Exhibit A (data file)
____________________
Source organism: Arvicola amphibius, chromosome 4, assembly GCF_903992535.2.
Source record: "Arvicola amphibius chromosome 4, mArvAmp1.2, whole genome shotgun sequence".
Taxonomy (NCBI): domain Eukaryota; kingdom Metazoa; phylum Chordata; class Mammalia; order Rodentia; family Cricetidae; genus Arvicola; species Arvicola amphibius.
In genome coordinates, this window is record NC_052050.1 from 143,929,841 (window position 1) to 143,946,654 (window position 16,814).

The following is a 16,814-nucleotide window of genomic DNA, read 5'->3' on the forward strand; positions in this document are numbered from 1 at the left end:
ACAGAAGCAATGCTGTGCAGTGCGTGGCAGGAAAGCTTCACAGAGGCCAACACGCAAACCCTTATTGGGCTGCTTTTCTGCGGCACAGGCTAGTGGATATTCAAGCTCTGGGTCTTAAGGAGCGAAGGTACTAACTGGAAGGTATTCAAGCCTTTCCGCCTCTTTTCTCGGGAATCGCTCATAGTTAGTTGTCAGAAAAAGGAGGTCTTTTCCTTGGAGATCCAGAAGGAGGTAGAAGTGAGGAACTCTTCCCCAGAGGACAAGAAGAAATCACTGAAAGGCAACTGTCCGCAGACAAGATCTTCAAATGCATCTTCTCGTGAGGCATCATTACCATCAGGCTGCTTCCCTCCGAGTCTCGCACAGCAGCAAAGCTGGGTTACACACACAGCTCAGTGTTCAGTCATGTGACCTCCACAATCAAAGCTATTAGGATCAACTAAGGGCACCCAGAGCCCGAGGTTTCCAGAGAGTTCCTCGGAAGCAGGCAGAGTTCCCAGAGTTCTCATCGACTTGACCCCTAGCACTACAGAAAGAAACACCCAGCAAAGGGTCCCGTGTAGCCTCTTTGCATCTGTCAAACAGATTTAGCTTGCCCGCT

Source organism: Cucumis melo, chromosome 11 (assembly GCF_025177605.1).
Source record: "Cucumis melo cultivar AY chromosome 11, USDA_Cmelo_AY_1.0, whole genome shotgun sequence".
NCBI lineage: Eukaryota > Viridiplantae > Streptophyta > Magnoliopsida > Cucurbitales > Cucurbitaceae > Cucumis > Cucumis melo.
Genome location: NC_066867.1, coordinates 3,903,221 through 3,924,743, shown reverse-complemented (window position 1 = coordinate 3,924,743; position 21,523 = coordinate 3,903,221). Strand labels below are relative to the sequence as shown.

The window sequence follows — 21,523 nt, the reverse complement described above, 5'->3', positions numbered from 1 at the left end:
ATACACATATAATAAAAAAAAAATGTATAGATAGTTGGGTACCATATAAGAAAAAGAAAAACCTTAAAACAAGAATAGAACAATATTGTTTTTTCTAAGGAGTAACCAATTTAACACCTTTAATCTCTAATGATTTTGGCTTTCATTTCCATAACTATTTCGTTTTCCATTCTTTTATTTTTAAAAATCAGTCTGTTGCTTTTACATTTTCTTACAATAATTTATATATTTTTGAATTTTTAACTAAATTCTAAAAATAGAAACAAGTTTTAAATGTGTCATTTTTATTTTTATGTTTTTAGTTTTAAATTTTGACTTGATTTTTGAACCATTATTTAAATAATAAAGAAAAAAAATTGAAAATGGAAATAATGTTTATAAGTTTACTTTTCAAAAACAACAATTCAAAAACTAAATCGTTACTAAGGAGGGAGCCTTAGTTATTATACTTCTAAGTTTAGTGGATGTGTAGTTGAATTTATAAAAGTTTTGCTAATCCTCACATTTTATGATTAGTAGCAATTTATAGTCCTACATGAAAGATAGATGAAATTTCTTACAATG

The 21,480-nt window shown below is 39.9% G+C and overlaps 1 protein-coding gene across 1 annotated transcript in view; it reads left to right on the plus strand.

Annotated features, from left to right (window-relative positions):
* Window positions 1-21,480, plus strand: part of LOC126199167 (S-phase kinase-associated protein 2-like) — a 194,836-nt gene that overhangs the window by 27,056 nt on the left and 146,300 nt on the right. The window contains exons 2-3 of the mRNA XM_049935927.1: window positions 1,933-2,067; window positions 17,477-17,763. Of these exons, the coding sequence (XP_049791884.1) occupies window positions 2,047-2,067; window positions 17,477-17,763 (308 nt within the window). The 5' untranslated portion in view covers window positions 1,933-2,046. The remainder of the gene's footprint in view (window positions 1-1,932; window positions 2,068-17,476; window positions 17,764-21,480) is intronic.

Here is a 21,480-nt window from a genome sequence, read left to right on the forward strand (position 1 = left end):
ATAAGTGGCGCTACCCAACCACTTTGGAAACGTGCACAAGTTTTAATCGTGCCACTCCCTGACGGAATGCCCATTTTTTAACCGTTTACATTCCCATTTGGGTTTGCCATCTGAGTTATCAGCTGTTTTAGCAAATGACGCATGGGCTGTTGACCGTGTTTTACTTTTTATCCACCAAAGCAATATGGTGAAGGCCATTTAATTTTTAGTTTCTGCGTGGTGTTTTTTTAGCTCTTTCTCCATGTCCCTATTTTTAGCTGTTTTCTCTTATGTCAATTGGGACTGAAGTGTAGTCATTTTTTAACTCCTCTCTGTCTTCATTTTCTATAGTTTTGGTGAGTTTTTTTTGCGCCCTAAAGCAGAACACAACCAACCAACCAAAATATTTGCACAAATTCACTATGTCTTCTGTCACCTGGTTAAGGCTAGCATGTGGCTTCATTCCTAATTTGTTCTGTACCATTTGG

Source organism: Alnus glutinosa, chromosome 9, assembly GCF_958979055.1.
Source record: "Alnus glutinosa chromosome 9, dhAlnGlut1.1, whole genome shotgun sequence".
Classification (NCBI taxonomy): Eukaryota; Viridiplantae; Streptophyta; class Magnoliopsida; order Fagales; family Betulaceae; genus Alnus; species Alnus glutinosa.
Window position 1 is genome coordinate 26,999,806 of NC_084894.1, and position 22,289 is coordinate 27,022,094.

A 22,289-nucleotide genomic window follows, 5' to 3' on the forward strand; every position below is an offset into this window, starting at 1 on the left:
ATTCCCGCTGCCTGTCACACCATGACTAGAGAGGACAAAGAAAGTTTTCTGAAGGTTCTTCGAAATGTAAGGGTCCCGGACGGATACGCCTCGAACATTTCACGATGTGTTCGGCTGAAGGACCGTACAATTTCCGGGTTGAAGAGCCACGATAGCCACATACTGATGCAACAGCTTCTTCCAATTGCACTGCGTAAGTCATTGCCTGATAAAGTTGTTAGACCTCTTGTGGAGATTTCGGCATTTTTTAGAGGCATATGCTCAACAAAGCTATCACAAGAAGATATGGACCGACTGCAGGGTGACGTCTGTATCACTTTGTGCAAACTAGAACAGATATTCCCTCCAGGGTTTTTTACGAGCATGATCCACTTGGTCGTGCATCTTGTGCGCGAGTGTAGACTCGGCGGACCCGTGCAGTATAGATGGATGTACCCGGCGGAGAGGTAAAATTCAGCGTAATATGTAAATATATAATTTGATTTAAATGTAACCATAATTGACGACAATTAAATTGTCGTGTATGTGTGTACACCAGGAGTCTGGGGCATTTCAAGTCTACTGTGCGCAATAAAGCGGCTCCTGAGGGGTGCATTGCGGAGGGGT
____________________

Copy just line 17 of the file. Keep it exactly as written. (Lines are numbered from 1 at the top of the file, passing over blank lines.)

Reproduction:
ATAAGTGGCGCTACCCAACCACTTTGGAAACGTGCACAAGTTTTAATCGTGCCACTCCCTGACGGAATGCCCATTTTTTAACCGTTTACATTCCCATTTGGGTTTGCCATCTGAGTTATCAGCTGTTTTAGCAAATGACGCATGGGCTGTTGACCGTGTTTTACTTTTTATCCACCAAAGCAATATGGTGAAGGCCATTTAATTTTTAGTTTCTGCGTGGTGTTTTTTTAGCTCTTTCTCCATGTCCCTATTTTTAGCTGTTTTCTCTTATGTCAATTGGGACTGAAGTGTAGTCATTTTTTAACTCCTCTCTGTCTTCATTTTCTATAGTTTTGGTGAGTTTTTTTTGCGCCCTAAAGCAGAACACAACCAACCAACCAAAATATTTGCACAAATTCACTATGTCTTCTGTCACCTGGTTAAGGCTAGCATGTGGCTTCATTCCTAATTTGTTCTGTACCATTTGG